3. hayder 17th December 2010 at 15:54 #

    having worked in iraq on both retail as well as corporate oriented business since 2003, i can say that "value for money" and a good warranty program are the key differentiators for retail customers (electronics, construction materials, frozen chicken, soda drinks etc...). That is the reason why companies like Nokia, Hyundai, Samsung have taken Iraq's market by storm, because they offer not only competitively priced products to retail customers, but the chain of approved retailers/distributors and authorised service centres throughout the country and using local resources to avoid the excessive costs associated with bringing in "expats".

    In the "corporate" sphere I can point to the examples of Huawei vs AlcatelLucent in the telecom sector, where Huawei's combination of maximising the use of local labour, 0 additional expenses for "expats" and their "security details" as well as flexible pricing and payment methods compared to the very risk averse "western" corporates ensured they gobbled up the entire market, whilst ericsson/alcatelucent et al were left simply shrugging and "giving up" on the market (iraq went from 0 cellular subscribers to 20M+ in the last 5 years! - winner takes it all).

    Finally the governmental sector is defined mostly by graft, rather than "marketing" "branding" or even past records, competence or any other reasonable metric, therefore, the type of "branding" required to win business there is rather different to the retail/corporate areas.

    In many sectors its almost too late for new comers to break in now, the pioneers took huge chunks of such critical markets as telco, cars, TVs etc... already between 2004-2010. There's still room for the banks and organised retail/restaurant chains since these sectors have not developed in Iraq yet. Here once again a combination of "cost" as well as quality and ubiquity are the key differentiators. I would say Iraq's market is not much different to Jordan, and most people are willing to give a new shop / restaurant a try as long as the entry threshold is not too high (i.e. McDonalds should not be more expensive than a local shawarma! - the novelty factor would wear thin pretty soon).

  4. Roya 31st January 2011 at 00:34 #

    Dear Lisa
    Thank you for your fantastic article. I do marketin and working in Cyprus I have the hardest time finding any website that gives us any details of businesses in Erbil. The only one we found was yellow pages that wasnt much help. Im sorry to ask but do you have any sugestions for us please?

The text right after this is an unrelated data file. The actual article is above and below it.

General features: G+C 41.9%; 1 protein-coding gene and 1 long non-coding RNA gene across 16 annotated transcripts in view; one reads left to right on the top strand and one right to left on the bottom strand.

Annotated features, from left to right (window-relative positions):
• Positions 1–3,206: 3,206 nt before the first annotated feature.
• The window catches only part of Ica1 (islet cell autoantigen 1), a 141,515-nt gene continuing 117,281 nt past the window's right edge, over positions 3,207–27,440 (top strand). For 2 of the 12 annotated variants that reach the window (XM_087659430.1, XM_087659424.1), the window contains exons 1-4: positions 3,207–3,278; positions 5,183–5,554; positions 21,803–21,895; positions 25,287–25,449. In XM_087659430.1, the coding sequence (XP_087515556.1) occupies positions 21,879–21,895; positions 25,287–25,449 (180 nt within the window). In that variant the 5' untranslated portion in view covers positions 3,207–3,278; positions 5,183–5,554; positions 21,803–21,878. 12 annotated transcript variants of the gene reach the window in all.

5. Paul MacAlindin 12th February 2011 at 10:09 #

    Thought provoking, and trust is the key with any brand. In the National Youth Orchestra of Iraq, we're only in our third year, and have a lot of work to do marketing to our various stakeholders - players, parents, the Iraqi public, governments in Iraq and abroad, sponsors and donors. So far, there really isn't much research into how Iraqis really see the nation of Iraq, or what it feels like be be a part of this diverse land. Trust and stability go hand in hand of course, and so that may take a while. The young people I work with are very future oriented, hopeful and hard working, both in their abilities and their desire to work with others from different backgrounds. They're willing to communicate, take risks, improvise solutions. And while many international companies are focussed rightly on B2B marketing, let's not forget that the vast majority of Iraqi employees of these firms are young, educated, and connected online to their generation worldwide. I guess that becomes a recruitment marketing question.
    If I were to generalise, personal networks (comparable with viral marketing) are still premium in a way that the west does not appreciate, women work incredibly hard to hold their own and are succeeding, and collective decision making/responsibility can override individual.

  6. Basit Javaid 22nd February 2011 at 23:24 #

    I am writing you this to appreciate your valuable contribution to the growth of Branding in Iraq. It is not a hyperbole here if I say that your article, has been the highlight of the "Branding in Iraq" did discuss various inputs that you have given in your article on different angles of the subject ‘Brand Your Business in Iraq’.

    This is all nothing but your encouragement and we profusely thank you once again for your article.

  7. [...] blog was first published in Iraq Business News, where the discussion [...]